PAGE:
• Deciphering factors influencing antifungal resistance emergence in vivo in multi-species population infection. We are thus developing a system of in vivo experimental development of resistance. Factors such as animal environment (mice or Galleria mellonella versus in vitro conditions), or clonal interference due to co-infecting C. albicans strains on a given studied strain, are analysed.
  • Development of bioluminescence tools to follow infection in vivo, in mice or Galleria mellonella over time. To be able to follow infection and eventually emergence of resistance, we first developed a bioluminescent detection of C. albicans in G. mellonella living larvae using a common CCD camera. Then we are also optimizing bioluminescence reporter tools to follow infection in mice using a recently acquired optical iIn-vivo imaging system X-treme II (Bruker). This will allow a better characterization of the infection of two different hosts the mouse and the wax moth G. mellonella. In mice, we will monitor emergence of resiatnce using a bioluminescence reporter switched-on thanks to acquisition of gain-of-function mutations in antifungal resistance genes.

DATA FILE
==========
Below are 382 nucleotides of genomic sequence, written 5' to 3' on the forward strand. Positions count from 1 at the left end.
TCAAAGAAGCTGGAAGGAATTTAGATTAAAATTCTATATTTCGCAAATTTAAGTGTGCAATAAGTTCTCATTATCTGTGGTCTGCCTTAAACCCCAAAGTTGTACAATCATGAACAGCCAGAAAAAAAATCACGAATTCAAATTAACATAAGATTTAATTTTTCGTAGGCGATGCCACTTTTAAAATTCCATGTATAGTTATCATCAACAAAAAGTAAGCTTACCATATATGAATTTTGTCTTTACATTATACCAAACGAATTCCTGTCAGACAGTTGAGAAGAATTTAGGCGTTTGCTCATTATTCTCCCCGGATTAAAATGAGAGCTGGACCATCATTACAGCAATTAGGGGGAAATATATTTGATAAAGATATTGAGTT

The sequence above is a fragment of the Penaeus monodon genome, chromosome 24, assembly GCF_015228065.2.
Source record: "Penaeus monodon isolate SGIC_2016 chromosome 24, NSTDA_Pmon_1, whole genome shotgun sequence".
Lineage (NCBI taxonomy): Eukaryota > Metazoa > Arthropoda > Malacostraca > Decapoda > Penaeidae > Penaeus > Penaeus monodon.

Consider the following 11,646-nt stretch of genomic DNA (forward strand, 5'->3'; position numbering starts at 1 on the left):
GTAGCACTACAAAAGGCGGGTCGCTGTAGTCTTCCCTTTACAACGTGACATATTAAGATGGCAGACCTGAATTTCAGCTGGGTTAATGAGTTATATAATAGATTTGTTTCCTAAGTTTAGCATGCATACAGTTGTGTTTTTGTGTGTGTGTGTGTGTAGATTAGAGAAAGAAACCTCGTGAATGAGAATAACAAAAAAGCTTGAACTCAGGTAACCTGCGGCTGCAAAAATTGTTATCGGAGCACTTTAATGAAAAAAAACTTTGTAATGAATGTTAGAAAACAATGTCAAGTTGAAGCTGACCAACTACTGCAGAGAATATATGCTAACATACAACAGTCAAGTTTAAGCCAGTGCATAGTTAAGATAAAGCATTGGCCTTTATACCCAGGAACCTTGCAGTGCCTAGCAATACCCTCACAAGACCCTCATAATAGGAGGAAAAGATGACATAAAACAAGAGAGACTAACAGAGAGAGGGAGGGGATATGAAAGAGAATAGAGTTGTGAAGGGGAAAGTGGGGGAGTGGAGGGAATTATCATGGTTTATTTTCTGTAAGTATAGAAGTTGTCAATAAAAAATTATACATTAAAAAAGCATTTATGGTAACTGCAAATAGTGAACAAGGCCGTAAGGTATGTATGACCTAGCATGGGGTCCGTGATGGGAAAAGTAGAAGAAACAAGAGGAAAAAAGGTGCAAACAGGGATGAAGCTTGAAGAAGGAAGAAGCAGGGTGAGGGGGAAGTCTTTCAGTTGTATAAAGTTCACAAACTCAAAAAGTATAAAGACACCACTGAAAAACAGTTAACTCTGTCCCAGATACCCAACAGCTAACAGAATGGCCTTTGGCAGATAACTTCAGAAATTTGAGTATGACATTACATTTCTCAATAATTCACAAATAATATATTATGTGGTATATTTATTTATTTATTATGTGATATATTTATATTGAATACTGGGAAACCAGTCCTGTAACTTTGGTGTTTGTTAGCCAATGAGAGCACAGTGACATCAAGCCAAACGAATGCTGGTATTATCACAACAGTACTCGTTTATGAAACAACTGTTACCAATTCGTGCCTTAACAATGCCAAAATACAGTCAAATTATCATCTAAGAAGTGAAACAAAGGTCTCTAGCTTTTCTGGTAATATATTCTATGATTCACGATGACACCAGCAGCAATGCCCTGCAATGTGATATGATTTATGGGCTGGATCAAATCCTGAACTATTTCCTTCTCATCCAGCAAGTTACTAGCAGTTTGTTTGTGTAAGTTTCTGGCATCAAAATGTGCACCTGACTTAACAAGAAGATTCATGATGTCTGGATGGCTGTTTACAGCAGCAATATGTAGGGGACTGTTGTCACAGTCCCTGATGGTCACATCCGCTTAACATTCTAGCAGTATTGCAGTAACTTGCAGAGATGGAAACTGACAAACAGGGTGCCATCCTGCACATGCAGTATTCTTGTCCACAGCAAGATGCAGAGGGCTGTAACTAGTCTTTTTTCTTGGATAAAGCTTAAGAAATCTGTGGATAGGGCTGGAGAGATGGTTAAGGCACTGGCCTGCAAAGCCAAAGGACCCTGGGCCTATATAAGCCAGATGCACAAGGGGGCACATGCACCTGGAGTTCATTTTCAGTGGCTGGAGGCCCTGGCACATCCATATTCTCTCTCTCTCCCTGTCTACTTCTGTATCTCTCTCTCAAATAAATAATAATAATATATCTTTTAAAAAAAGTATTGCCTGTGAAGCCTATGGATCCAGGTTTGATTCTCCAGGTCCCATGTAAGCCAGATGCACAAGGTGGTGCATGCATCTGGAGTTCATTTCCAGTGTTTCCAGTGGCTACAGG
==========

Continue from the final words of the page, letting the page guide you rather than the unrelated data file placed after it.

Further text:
Funding: Novartis Foundation for biological and medical research.

 Last updated on 28/10/2019 at 14:09